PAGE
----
When a worker is injured on the job, he or she can bring a workers’ compensation claim. Workers’ compensation benefits are awarded without the need to prove fault on the employer’s part. However, in some cases, the injured worker can also bring a third-party liability claim. “Third-party liability” refers to bodily injury caused to a person because of a negligent or reckless third party’s actions or omissions.
Third-party liability may arise when an individual or entity that is separate from the employer causes the workplace accident. Usually, it is not available against an employee’s supervisor or coworker. Instead, third-party liability may arise out of other common situations, such as manufacturing or design defects, drivers who cause car accidents that injure a worker on the job, and owners of businesses that a worker visits as part of a job.
For example, if a worker is on the road for work, and a drunk truck driver crashes into him, the worker can recover workers’ compensation benefits, but he can also sue the truck driver and the trucking company. Most workers’ compensation payments are minimal, and a worker may not be able to recover enough compensation to fully cover his or her medical expenses and lost income through workers’ compensation alone. Moreover, workers’ compensation doesn’t cover pain and suffering, mental anguish, or punitive damages. In a third-party liability claim, the worker would be able to ask the court for noneconomic damages and punitive damages.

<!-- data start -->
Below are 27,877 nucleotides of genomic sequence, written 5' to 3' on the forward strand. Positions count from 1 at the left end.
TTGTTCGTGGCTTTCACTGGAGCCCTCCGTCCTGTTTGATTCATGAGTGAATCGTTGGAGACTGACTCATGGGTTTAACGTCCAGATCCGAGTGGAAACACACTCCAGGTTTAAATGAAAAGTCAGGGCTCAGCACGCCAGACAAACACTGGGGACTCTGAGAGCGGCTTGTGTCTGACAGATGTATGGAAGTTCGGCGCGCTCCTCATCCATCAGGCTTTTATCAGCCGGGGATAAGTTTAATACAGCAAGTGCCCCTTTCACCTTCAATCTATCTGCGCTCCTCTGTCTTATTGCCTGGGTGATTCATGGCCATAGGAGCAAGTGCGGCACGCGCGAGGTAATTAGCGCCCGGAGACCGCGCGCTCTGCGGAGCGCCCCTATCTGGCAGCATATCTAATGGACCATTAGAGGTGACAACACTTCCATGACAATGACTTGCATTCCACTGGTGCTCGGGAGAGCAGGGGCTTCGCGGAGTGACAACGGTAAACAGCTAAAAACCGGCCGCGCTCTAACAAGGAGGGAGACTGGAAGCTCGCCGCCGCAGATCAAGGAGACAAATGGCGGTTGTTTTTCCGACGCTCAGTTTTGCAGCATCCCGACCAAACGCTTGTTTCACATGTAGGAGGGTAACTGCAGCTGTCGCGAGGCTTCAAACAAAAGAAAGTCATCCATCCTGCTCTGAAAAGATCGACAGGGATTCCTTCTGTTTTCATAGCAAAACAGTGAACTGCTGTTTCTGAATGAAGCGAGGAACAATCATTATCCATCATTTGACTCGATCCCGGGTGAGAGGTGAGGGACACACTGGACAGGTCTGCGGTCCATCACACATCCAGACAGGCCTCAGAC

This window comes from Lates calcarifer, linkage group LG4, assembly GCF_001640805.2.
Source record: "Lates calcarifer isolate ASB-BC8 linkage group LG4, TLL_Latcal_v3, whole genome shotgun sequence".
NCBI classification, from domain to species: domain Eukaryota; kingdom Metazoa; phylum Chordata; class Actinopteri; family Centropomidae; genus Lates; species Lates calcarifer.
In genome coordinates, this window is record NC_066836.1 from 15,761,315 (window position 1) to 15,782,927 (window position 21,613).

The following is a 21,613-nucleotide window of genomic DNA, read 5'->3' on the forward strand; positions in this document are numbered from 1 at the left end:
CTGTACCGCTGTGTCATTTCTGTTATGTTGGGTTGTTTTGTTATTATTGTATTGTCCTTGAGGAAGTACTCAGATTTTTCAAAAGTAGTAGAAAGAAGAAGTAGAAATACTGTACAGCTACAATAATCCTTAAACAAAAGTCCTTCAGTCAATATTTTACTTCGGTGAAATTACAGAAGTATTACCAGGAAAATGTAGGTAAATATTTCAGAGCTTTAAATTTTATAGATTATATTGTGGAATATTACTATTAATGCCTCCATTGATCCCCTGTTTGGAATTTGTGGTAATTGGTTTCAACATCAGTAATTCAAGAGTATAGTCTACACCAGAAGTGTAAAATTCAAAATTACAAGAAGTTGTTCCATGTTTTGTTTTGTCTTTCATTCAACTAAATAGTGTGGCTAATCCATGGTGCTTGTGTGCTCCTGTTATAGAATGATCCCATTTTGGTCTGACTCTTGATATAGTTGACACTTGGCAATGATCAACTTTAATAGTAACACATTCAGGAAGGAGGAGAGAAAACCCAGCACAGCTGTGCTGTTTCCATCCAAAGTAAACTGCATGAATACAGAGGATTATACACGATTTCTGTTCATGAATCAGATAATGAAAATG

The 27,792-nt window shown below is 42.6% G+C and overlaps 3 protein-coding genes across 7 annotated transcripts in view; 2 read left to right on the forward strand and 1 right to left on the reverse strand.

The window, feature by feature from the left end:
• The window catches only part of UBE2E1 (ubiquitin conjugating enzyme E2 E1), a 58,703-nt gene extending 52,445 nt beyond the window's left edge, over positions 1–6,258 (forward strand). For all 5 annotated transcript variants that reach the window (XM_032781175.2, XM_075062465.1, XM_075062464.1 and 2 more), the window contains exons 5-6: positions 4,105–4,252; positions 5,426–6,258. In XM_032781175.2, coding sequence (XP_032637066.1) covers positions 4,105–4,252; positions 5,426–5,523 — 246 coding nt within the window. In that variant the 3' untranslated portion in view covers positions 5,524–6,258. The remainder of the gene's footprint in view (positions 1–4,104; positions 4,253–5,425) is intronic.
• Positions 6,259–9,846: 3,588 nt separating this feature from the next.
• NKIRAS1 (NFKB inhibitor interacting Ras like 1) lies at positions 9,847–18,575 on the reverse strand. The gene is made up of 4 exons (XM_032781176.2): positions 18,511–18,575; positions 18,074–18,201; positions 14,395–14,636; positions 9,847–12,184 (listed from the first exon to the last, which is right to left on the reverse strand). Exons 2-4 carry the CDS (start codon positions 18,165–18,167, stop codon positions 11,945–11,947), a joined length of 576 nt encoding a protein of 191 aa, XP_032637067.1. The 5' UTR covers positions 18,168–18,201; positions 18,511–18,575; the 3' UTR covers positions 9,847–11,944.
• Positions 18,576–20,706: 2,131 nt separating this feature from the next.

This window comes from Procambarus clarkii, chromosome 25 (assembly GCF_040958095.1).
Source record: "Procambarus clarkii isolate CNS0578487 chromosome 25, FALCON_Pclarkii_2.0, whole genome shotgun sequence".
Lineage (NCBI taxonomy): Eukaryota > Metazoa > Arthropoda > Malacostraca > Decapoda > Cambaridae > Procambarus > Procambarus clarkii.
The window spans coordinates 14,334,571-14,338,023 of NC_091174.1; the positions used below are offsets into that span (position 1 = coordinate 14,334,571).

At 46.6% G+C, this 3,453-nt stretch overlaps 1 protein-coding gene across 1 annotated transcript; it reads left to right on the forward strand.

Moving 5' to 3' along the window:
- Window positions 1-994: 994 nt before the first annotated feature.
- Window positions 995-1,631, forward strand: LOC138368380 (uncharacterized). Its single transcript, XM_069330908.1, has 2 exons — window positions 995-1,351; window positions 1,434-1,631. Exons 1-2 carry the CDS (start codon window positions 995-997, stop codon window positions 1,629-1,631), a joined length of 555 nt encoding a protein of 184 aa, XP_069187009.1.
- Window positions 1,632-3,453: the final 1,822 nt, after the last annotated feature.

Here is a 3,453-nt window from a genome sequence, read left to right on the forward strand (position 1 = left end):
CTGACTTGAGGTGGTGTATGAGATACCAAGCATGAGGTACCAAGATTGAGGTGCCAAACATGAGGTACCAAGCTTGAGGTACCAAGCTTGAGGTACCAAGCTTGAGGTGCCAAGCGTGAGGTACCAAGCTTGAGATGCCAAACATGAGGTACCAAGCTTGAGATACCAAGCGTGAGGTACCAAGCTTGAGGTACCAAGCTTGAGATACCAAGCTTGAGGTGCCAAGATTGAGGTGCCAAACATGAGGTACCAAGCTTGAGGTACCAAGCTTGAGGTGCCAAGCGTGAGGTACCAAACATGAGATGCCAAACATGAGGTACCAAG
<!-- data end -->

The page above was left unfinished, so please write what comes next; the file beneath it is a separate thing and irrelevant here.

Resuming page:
Similarly, if a chair breaks at work because of a defective leg, and you suffer serious hip injuries, you may be able to bring a third-party claim against the product manufacturer. Or if you fall on a bathroom floor that a client’s janitorial service left wet without any warning signs and get hurt, you may be able to bring a third-party liability claim against the cleaning company.
With third-party liability claims, it is necessary to prove the third party’s negligence and fault, or other wrongful acts or omissions. To prove the third party’s negligence, the plaintiff will need to prove duty, breach of duty, causation, and damages. However, if the plaintiff makes the claim against a product manufacturer, it may be possible to raise a strict liability claim in which the product manufacturer can be held liable just by proving that there was a defect and that it caused the plaintiff’s harm.
An insurer may have a subrogation interest in a worker’s personal injury claim.
When an injured employee claims that a third party negligently caused his or her injury, the company’s insurance carrier may have a subrogation interest in the claim and can enforce the third party’s liability in the name of the injured employee. Each state has its own rules regarding subrogation and an employer’s or carrier’s right to recover the benefits that were paid to the employee.
The subrogation interest that can be recovered is usually limited to the amount of workers’ compensation benefits that were paid to the employee. In most cases, if the recovery is for an amount greater than the subrogation interest, the insurance carrier can get reimbursed and pay the remainder to the injured employee.